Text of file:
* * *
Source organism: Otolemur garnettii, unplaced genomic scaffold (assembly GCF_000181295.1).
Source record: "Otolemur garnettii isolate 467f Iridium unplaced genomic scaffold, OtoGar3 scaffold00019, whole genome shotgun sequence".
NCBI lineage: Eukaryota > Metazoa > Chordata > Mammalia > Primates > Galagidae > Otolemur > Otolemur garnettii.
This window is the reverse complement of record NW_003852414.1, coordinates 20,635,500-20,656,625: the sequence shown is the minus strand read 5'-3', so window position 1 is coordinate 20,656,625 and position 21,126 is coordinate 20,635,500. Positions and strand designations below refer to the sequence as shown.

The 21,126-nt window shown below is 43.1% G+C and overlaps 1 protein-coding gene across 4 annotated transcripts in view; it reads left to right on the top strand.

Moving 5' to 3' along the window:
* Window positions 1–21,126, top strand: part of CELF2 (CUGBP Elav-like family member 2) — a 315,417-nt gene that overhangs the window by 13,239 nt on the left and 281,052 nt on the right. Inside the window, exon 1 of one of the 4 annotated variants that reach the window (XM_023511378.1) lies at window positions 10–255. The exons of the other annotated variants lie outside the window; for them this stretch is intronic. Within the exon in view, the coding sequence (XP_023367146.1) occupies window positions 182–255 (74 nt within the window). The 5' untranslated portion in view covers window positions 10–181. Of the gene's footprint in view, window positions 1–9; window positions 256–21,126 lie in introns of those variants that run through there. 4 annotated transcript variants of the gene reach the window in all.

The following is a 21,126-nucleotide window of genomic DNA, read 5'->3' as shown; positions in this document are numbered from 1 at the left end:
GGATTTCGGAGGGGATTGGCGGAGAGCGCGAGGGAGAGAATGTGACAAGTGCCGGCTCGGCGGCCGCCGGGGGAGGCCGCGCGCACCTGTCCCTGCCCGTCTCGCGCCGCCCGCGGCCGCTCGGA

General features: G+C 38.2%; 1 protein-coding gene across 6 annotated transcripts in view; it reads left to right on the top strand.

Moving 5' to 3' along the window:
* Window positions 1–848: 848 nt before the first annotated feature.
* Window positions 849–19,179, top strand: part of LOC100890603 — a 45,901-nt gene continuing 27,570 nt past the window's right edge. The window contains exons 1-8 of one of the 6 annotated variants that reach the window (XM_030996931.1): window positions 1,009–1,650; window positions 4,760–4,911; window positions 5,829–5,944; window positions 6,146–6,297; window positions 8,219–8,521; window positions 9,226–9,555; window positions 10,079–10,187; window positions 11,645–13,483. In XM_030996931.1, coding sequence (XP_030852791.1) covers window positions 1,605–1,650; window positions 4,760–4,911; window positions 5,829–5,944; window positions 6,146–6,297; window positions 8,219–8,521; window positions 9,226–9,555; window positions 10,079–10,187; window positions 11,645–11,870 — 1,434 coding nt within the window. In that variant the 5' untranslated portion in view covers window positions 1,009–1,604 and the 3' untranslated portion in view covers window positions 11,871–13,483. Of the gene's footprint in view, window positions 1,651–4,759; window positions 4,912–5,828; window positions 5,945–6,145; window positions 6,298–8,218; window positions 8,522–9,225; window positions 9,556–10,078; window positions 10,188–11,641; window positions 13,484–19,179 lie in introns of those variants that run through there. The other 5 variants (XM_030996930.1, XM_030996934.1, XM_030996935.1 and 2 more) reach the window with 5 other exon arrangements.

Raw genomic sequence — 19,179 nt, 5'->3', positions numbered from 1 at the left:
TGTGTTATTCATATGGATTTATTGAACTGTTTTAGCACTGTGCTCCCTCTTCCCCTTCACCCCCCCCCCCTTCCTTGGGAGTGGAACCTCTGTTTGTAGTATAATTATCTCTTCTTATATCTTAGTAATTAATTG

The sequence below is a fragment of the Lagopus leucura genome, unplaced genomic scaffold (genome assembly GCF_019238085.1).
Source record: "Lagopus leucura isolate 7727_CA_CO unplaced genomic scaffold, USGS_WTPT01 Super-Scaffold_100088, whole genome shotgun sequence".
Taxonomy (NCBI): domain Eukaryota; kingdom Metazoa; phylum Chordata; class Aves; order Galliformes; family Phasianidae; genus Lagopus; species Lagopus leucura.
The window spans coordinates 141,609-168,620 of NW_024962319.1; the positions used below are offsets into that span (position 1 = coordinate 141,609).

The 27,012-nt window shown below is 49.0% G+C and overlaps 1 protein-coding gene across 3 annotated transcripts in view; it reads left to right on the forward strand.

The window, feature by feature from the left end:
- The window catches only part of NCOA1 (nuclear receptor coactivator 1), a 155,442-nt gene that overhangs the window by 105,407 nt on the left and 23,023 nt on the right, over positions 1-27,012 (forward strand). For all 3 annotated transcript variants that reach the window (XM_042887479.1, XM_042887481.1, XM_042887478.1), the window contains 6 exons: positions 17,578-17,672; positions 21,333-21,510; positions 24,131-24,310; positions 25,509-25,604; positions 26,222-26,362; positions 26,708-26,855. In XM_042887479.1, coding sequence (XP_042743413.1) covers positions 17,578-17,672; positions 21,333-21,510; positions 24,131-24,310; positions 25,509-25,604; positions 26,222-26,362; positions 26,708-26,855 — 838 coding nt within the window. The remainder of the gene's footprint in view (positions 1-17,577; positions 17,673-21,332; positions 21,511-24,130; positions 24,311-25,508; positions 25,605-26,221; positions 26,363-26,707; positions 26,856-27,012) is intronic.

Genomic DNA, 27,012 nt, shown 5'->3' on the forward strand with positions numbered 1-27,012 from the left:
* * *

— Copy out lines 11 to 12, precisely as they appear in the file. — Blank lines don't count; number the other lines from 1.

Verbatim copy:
Moving 5' to 3' along the window:
* Window positions 1–848: 848 nt before the first annotated feature.